In order for IIS Express answer on any IP address, just leave the address blank, i.e:

bindingInformation=":8080:"

Don't forget to restart the IIS express before the changes can take place.

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20  
IIS Express must run as Administrator to bind to anything but localhost. If launching from VS 2010, run VS 2010 as Administrator. – Eric J. Apr 19 '12 at 21:42
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I tried doing this - but when i go to 192.168.1.10:55870 it automatically redirects me to localhost – merk Sep 21 '12 at 20:33
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Note To Self : If you get Access Denied, Run Visual Studio as Admin. – nVentimiglia Oct 15 '13 at 0:14
1  
Just to add to those who might suffer like me for 3 hours, there are many bindinginformation attributes in the applicationhost.conifg file, choose the one that belong to your site! – Ghasan May 23 '14 at 0:16
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Make sure to run Visual Studio as Administrator and set bindingInformation=":8080:" not bindingInformation="*:8080:*" to stop Visual Studio from writing a new <site> entry after restarting Visual Studio – Tod Thomson Feb 11 '15 at 1:13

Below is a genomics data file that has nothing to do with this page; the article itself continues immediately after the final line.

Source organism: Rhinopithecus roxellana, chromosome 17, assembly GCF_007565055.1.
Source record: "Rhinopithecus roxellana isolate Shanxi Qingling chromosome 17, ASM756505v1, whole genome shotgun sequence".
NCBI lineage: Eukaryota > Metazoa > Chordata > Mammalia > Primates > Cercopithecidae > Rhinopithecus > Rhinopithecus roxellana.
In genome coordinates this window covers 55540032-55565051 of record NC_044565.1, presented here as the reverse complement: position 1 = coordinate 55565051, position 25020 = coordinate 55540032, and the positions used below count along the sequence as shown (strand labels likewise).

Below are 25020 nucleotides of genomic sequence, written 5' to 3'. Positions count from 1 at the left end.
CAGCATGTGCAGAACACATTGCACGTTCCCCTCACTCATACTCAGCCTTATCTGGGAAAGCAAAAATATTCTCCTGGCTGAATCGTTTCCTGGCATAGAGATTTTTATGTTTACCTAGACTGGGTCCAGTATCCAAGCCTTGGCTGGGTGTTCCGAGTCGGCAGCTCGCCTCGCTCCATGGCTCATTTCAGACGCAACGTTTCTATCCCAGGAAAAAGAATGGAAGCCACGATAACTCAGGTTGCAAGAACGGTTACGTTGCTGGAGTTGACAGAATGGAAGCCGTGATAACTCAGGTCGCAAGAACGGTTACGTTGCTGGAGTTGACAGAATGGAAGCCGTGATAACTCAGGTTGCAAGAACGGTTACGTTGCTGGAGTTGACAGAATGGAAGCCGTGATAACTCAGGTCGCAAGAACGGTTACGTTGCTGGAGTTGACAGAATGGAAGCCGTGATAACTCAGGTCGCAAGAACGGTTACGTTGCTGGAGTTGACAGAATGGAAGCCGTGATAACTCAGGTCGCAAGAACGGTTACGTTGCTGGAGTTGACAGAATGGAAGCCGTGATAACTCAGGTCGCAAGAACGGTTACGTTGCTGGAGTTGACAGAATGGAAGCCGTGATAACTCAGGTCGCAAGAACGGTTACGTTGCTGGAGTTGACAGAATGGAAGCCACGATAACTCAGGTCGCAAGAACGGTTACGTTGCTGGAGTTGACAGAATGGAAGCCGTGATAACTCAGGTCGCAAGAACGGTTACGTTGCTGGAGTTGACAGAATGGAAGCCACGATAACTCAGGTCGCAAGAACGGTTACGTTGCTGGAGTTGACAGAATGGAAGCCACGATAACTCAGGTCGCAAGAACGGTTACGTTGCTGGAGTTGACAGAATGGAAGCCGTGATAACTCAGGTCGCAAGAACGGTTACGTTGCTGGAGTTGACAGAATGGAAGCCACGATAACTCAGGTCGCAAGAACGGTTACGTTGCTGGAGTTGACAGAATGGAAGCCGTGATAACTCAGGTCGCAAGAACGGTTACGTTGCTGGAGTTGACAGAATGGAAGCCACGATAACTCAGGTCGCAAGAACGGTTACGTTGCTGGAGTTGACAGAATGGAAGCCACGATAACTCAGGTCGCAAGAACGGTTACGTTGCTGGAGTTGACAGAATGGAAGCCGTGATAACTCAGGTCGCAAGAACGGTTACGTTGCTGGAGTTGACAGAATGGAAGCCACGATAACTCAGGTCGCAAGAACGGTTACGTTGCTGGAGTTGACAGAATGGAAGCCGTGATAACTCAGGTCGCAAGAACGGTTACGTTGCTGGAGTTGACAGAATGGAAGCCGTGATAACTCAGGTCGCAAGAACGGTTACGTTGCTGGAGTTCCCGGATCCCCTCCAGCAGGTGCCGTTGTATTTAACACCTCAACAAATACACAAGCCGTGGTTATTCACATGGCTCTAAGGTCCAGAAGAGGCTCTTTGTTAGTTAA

Below are the complete changes I needed to make to run my x64 bit IIS application using IIS Express, so that it was accessible to a remote host:

iisexpress /config:"C:\Users\test-user\Documents\IISExpress\config\applicationhost.config" /site:MyWebSite
Starting IIS Express ...
Successfully registered URL "http://192.168.2.133:8080/" for site "MyWebSite" application "/"
Registration completed for site "MyWebSite"
IIS Express is running.
Enter 'Q' to stop IIS Express

The configuration file (applicationhost.config) had a section added as follows:

<sites>
  <site name="MyWebsite" id="2">
    <application path="/" applicationPool="Clr4IntegratedAppPool">
      <virtualDirectory path="/" physicalPath="C:\build\trunk\MyWebsite" />
    </application>
    <bindings>
      <binding protocol="http" bindingInformation=":8080:192.168.2.133" />
    </bindings>
  </site>